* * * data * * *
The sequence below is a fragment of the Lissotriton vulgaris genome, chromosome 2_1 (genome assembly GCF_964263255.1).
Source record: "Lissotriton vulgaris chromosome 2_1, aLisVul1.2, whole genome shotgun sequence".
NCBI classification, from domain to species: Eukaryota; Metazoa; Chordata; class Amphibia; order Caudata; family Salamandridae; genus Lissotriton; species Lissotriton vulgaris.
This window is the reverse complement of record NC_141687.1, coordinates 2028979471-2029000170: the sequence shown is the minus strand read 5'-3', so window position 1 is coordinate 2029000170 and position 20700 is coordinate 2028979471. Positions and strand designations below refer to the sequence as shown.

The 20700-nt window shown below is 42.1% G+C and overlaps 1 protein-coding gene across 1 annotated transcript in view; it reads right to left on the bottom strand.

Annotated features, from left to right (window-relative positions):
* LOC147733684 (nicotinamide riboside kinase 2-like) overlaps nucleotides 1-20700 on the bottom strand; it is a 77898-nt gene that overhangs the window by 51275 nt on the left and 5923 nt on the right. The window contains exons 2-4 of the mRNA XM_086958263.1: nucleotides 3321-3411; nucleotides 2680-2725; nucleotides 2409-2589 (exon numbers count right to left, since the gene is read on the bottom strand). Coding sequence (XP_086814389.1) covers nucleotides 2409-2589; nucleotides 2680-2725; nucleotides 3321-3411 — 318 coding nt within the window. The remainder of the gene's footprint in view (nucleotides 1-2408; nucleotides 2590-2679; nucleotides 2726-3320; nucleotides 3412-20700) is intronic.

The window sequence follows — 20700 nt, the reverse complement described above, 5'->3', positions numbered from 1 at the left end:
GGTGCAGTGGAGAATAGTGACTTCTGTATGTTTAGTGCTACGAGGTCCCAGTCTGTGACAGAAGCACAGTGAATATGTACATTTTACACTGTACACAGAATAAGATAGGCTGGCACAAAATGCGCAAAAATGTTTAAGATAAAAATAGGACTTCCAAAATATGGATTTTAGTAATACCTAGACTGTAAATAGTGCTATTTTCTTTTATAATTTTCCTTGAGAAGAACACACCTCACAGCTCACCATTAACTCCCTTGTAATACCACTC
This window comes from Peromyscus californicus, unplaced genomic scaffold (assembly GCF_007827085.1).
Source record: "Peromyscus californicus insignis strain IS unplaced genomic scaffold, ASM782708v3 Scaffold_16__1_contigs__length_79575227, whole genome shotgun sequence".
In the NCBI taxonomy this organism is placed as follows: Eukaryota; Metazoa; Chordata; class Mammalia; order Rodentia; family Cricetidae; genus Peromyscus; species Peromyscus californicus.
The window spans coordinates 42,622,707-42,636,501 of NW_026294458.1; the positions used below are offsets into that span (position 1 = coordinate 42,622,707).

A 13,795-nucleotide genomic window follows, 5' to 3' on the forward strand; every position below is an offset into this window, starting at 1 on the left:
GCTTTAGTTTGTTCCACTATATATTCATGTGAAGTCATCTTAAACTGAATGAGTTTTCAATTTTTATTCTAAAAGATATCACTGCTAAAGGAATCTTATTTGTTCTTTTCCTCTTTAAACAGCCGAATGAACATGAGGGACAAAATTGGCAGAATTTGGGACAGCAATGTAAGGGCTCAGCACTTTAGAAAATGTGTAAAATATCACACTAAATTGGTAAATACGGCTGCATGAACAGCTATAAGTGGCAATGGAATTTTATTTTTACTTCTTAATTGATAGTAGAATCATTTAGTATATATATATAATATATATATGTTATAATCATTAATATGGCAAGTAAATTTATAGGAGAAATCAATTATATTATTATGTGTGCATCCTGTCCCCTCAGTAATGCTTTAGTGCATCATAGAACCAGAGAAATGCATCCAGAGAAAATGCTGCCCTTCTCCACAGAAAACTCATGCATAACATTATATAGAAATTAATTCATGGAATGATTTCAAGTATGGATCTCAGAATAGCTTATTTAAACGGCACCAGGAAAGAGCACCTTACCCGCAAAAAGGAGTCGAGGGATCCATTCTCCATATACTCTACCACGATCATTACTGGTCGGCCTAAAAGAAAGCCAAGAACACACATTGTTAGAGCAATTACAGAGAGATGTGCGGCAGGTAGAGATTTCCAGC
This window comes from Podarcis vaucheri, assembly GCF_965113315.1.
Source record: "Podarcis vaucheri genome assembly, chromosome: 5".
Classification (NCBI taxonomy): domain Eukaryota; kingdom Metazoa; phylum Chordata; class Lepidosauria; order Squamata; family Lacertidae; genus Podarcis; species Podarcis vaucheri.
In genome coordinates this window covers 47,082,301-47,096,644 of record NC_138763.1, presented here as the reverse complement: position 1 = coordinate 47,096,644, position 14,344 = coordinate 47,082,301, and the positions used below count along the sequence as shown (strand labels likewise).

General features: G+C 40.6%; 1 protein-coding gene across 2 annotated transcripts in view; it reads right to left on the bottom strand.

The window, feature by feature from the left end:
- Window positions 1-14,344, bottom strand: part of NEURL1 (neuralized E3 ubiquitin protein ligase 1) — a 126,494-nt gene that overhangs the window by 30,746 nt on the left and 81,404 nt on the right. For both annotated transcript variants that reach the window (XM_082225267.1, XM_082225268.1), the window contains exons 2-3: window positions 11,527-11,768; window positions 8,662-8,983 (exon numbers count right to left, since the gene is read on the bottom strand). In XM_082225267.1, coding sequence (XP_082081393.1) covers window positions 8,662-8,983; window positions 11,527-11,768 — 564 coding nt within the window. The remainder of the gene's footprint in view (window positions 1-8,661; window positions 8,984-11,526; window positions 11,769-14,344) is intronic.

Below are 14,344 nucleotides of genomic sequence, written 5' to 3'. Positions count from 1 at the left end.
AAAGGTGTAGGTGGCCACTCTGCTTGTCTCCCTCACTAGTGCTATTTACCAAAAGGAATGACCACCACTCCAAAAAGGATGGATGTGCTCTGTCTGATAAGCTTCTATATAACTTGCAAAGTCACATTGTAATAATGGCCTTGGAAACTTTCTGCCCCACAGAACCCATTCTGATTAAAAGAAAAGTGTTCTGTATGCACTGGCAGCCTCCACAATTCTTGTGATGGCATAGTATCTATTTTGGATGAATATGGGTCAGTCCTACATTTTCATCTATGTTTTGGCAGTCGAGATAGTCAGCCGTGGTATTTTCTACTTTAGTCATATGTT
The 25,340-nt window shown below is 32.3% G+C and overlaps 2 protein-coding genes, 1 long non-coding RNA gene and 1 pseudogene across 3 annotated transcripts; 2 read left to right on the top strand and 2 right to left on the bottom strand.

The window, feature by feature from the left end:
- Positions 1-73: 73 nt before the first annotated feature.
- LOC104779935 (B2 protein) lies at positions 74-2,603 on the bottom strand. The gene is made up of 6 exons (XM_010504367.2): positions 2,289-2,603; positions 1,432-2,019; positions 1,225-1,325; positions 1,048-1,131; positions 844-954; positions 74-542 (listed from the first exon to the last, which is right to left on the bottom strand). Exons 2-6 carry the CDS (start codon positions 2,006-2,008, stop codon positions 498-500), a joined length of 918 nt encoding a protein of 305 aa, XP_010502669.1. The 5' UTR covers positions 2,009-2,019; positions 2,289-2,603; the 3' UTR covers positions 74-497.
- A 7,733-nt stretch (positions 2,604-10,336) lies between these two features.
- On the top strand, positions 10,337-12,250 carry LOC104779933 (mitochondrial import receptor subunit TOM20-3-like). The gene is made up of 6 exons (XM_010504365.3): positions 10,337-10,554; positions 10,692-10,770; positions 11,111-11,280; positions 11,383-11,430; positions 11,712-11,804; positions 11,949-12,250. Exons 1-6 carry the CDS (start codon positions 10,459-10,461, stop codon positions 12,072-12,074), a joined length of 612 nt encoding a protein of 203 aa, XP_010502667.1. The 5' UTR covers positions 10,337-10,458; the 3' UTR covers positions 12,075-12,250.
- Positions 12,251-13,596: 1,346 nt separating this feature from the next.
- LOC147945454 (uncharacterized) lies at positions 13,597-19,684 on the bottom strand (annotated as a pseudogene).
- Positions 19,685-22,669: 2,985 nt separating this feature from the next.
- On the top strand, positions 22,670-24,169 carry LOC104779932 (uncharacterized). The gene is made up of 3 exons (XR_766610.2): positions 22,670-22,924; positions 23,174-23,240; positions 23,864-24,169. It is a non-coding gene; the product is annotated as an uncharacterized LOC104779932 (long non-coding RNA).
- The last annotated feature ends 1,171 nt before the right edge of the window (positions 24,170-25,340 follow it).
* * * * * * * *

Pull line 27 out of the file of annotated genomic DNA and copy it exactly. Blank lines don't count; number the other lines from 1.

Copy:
- Positions 1-73: 73 nt before the first annotated feature.